IECDB AO 2007-02
TO ALL INTERESTED PERSONS:
Pursuant to Iowa Code section 68B.32A(11) and rule 351—1.2, the Iowa Ethics and Campaign Disclosure Board issues this opinion on the issue on the application of the corporate contribution ban to other types of business entities. The Board’s jurisdiction is limited to the application of Iowa Code chapters 68A and 68B, Iowa Code section 8.7, and rules in Iowa Administrative Code chapter 351. Advice in a Board opinion, if followed, constitutes a defense to a subsequent complaint based on the same facts and circumstances.
Iowa Code section 68A.503, in part, prohibits certain entities from making contributions to influence the outcome of candidate elections. That statute, in pertinent part, states the following:
“Except as provided in subsections 3 and 4, it is unlawful for an insurance company, savings and loan association, bank, credit union, or corporation organized pursuant to the laws of this state, the United States, or any other state, territory, or foreign country, whether for profit or not, or an officer, agent, or representative acting for such insurance company, savings and loan association, bank, credit union, or corporation, to contribute any money, property, labor, or thing of value, directly or indirectly, to a committee, or to expressly advocate that the vote of an elector be used to nominate, elect, or defeat a candidate for public office….”1
The issue has been raised if the corporate contribution ban applies to other business entities. If the business entity is established as an insurance company, savings and loan association, bank, or credit union, clearly the business entity falls under the prohibitions in Iowa Code section 68A.503. The remaining issue is whether or not the business entity is treated as a “corporation” for purposes of the statute.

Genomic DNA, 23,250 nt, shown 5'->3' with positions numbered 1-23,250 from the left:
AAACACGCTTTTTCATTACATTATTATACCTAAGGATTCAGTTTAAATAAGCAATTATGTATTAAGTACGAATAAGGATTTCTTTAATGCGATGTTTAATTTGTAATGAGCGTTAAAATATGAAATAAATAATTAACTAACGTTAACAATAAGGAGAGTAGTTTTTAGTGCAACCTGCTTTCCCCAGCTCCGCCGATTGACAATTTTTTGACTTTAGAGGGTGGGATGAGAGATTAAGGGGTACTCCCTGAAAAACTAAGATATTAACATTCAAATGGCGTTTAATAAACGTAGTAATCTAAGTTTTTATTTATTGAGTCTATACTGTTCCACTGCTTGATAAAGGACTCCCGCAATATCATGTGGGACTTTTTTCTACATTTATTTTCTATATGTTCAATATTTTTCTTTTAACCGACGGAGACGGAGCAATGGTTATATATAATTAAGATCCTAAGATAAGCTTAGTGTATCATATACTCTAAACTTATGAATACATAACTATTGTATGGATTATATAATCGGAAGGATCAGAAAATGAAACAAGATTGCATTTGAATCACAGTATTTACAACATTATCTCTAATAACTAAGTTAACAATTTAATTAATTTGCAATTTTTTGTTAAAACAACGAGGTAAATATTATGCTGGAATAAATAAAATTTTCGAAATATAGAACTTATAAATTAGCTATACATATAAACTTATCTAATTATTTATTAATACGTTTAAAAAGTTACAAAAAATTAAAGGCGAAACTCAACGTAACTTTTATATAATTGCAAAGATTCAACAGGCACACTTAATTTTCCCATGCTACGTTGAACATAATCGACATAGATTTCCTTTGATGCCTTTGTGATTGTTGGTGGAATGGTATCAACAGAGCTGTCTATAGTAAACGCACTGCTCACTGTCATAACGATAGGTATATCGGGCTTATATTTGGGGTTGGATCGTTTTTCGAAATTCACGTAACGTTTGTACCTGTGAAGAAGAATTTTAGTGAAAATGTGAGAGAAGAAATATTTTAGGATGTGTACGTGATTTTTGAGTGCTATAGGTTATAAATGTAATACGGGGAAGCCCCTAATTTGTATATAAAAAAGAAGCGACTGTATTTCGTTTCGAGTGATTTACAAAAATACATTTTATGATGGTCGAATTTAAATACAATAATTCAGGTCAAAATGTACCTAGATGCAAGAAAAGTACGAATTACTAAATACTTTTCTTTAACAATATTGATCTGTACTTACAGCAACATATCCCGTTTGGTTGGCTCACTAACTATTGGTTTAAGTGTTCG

Generally, the issue of whether or not the corporate contribution ban applies to other types of business entities has arisen in the context of a limited liability company (LLC). Corporations are created by the filing of articles of incorporation with the government. An LLC is created by filing articles of organization with the government. Other business entities may or may not file paperwork with the government. These business entities may have some of the same legal benefits that are available to corporations. However, corporations and these other business entities are not identical legal entities.
In determining whether a business entity is or is not a “corporation” the Board will look to see if the business entity files articles of incorporation or some other type of legal document. If a business entity files articles of incorporation, then it is a corporation and falls under the prohibitions in Iowa Code section 68A.503. If a business entity files some other type of paperwork, it is not a corporation and it will not fall under the prohibitions of Iowa Code section 68A.503 (unless it is an entity that is otherwise a prohibited contributor under the statute).
In closing, the Board notes that this opinion is limited to the sole issue of how certain business entities will be treated under Iowa Code section 68A.503 as applied to the creation and form of the entities.
BY DIRECTION AND VOTE OF THE BOARD
James Albert, Board Chair
Janet Carl, Vice Chair
Submitted by: W. Charles Smithson, Board Legal Counsel
1The statute also provides that these prohibitions do not apply to ballot issue elections.